"Towns ain't nothin' but crap," Mom muttered as she hauled herself and the nine year old girl down the road. The heavy pack slung over her back did nothing to slow her down.
Agatha pressed her over-sized, tapped glasses further up her nose, then chewed on her finger. Her eyes darted about, momentarily focusing on bits of grass that forced its way through the buckling blacktop, eager to absorb the first rays of morning that threatened to come spilling over the horizon. Crab grass squirmed its way up through the cracks of what use to be a pristine side walk eager to do the same. Only the handful of trees seemed disappointed by the promise of a new day. Rounding a corner, the girl stared at the bare concrete slabs all along the road, wondering what a suburban house looked like and why they were built so close together.
In truth, the former housing track was not what concerned Agatha at the moment. "Mom?" she asked her voice barely above a whisper.
The muttering woman didn't respond.
This time, Agatha gave a tug on her mother's hand, repeating, "Mom?"
"Not now, Aggy," Mom stated through clenched teeth.
Jerking to a halt, the woman rounded on her daughter. One arm gestured towards the expanse of barren concrete lots. Agatha flinched. "I know. I'm not blind, but do you see anywhere to hide?" Mom sighed, brushing back her tangled brown hair. "I'm sorry. This isn't your fault, but we need to keep moving. Maybe we'll find some place further up the road, before it gets too hot."
"Why do we have to leave again?"
"Because some people are stupid and make stupid assumptions."
Agatha stared at the ground and chewed on her finger once more.
Releasing her daughter's hand, Mom leaned down and brushed some of the russet strands of hair away from the girl's hazel eyes. "We don't need them, though. Being alone is nothing to be afraid of. Being lonely is nothing to be afraid of. It's just another state of being." She held her calloused hand out to the child. "Now come on. We've got a long way to go before the sun reaches the top of the sky. Think you can keep up?"
Timid fingers reached up and took her mother's hand once more. She gave a slow nod, but continued to chew of her finger.
Cutting across another slab, they paused under a tree with twisted branches and yellowing leaves. Mom fished a canteen out of her green pack and passed it too the girl. "Drink," she ordered while scanning the mostly empty land.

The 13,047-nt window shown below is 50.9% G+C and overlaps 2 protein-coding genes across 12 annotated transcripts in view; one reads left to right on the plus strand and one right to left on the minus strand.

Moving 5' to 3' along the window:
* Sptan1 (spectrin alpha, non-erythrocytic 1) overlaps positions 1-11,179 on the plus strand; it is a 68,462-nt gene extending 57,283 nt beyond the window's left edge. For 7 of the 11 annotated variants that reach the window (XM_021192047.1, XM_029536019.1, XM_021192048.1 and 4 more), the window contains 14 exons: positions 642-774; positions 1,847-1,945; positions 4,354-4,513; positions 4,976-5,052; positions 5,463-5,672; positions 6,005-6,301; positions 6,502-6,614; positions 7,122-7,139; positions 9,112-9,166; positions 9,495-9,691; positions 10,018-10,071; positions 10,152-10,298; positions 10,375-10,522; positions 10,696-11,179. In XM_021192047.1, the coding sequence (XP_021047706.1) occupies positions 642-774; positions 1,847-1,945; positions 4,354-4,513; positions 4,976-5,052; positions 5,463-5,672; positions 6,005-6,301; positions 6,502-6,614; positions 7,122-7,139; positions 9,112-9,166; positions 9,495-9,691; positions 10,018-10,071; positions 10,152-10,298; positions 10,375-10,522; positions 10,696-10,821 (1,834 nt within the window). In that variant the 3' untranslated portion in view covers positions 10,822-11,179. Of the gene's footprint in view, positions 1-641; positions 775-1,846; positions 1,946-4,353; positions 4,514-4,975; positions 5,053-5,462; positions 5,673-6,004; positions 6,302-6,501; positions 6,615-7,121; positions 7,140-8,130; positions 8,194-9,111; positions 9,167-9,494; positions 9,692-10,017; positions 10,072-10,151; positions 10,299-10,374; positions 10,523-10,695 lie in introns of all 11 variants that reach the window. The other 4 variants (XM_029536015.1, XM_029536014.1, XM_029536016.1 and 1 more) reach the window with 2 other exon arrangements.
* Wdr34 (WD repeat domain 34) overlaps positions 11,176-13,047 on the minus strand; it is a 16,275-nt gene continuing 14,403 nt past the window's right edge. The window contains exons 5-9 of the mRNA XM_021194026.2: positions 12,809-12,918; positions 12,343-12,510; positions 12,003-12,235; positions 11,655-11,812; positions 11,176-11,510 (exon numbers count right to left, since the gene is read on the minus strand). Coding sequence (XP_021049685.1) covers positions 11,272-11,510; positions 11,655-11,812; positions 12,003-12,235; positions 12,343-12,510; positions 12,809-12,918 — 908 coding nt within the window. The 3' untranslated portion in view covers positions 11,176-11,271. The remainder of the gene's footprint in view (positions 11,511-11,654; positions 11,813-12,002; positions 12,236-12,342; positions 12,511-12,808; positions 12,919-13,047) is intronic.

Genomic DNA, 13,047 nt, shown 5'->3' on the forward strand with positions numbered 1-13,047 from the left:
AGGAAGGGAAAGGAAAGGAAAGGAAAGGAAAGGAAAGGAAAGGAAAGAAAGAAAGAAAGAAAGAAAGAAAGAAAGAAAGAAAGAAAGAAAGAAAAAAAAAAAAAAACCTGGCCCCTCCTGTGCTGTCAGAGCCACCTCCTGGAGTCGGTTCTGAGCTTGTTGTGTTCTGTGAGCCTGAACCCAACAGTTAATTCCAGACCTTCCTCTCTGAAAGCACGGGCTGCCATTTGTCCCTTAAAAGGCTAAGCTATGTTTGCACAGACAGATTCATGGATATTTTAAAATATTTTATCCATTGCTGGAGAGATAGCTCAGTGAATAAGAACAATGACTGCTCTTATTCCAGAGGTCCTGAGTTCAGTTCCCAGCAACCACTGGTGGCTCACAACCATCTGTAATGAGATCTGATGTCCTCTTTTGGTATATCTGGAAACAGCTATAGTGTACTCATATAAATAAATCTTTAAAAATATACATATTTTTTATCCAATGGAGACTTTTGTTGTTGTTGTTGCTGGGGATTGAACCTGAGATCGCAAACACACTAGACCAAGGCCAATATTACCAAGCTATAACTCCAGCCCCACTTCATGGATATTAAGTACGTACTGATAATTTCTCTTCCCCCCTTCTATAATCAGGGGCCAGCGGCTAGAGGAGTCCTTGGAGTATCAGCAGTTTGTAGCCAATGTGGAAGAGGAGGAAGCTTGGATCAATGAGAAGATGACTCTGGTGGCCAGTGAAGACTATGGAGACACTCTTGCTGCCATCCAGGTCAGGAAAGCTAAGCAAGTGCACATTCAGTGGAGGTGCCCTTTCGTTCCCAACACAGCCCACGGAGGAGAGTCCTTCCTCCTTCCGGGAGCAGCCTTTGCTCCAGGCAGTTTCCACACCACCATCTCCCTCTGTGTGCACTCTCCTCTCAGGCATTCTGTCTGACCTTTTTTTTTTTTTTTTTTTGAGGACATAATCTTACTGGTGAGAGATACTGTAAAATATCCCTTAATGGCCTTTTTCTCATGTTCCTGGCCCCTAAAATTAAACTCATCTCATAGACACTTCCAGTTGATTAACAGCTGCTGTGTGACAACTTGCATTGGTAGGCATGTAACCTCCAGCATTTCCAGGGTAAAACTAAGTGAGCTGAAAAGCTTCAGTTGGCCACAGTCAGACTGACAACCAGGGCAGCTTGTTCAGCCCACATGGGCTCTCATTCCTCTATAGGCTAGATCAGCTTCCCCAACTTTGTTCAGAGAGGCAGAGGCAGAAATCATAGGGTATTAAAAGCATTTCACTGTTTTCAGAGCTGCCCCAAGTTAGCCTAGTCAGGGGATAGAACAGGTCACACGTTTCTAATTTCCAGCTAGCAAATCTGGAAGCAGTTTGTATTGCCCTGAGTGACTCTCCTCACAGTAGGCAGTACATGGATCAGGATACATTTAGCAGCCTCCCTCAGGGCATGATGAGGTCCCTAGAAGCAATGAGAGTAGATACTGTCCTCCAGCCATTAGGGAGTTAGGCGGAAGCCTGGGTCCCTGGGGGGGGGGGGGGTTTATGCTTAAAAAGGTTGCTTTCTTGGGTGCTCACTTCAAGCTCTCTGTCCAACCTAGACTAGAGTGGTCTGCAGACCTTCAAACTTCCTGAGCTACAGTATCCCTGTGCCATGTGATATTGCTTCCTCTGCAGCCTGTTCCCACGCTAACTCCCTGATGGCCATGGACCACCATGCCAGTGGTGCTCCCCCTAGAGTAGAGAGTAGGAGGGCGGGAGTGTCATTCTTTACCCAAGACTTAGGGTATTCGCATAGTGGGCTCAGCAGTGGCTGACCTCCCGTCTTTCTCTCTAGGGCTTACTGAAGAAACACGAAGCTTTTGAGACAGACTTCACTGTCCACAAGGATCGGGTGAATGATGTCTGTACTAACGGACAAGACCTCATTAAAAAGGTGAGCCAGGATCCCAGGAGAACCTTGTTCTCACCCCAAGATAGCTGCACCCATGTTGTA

Copying her mother, Agatha also stared out between sips. Her eyes traced over the bits of burnt wood and trash that still dotted some of the slabs. Scanning over an angular pile, something moved. She shoved the canteen back into her mother's hands without taking her eyes off the spot.
"What?" Mom questioned.
Agatha squinted her eyes and adjusted her glasses. "Something's alive," she whispered.
Mom tossed the canteen back in her back and knelt down to her daughter's height. "Where?" Agatha pointed to the pile. "I don't see how. Gotta get a 104 out in the sun unless—"
Suddenly, it moved again, poking just over the pile for a second. Mom smiled and gave Agatha a pat on the belly. "Good job, kiddo. Where there's something alive, there's shelter. Let's go."
Practically skipping across the street, the two quickly descended on the garbage. A small gray creature with floppy ears suddenly darted away from the garbage, letting out a loud yelp as it went. It dropped off the slab and disappeared behind a pile of burnt wood. Mom grinned from ear to ear and chased after it. She skidded to a halt right next to the wood.
Waving one hand, she called, "Aggy, come 'ere! This house has a basement!" and disappeared behind the wood too.
Agatha leaped over the trash and was stunned to find the stairs leading into the earth. She could already hear Mom cooing "Awe, here boy." inside. Placing her hands along the side wall, the girl took a deep breath and descended into the darkness below.
When she came to the bottom, she found her mother had thrown off her pack and was sitting on the ground holding the little gray creature and giving it some of their jerky. The creature was squirming a little, but mostly it was wagging its stubby tail and letting out a murr sound with each bite. Its big blue eyes were focused on the food, but its floppy ears were twitching towards Agatha.
"What is it?" the girl asked as she slowly approached.
Mom gave a gentle smile. "A puppy. Looks part boxer, but I've never seen one this color before."
"What're we gonna do with it?"
"Why keep 'im of course. Had a pup of my own when I was your age. Probably time you had one too." She felt up the puppy's bony side. "Needs some more meat on 'im, but we can fix that right enough." Pulling the hard jerky out of the squirming creature's reach, she gestured for her daughter to take him. "Well go on. You found him, he's yours. Gotta give him a name."
Taking a seat, Agatha pulled the pup onto her lap. Mom gave the jerky back to the pup, and he continued chewing on it.
"How 'bout Boxie," the girl suggested.
Mom tilted her head to one side and quirked an eyebrow. "Boxie? Well, alright, Boxie it is, and Boxie can join us in being alone…" She kissed her daughter on the top of her head. "…together."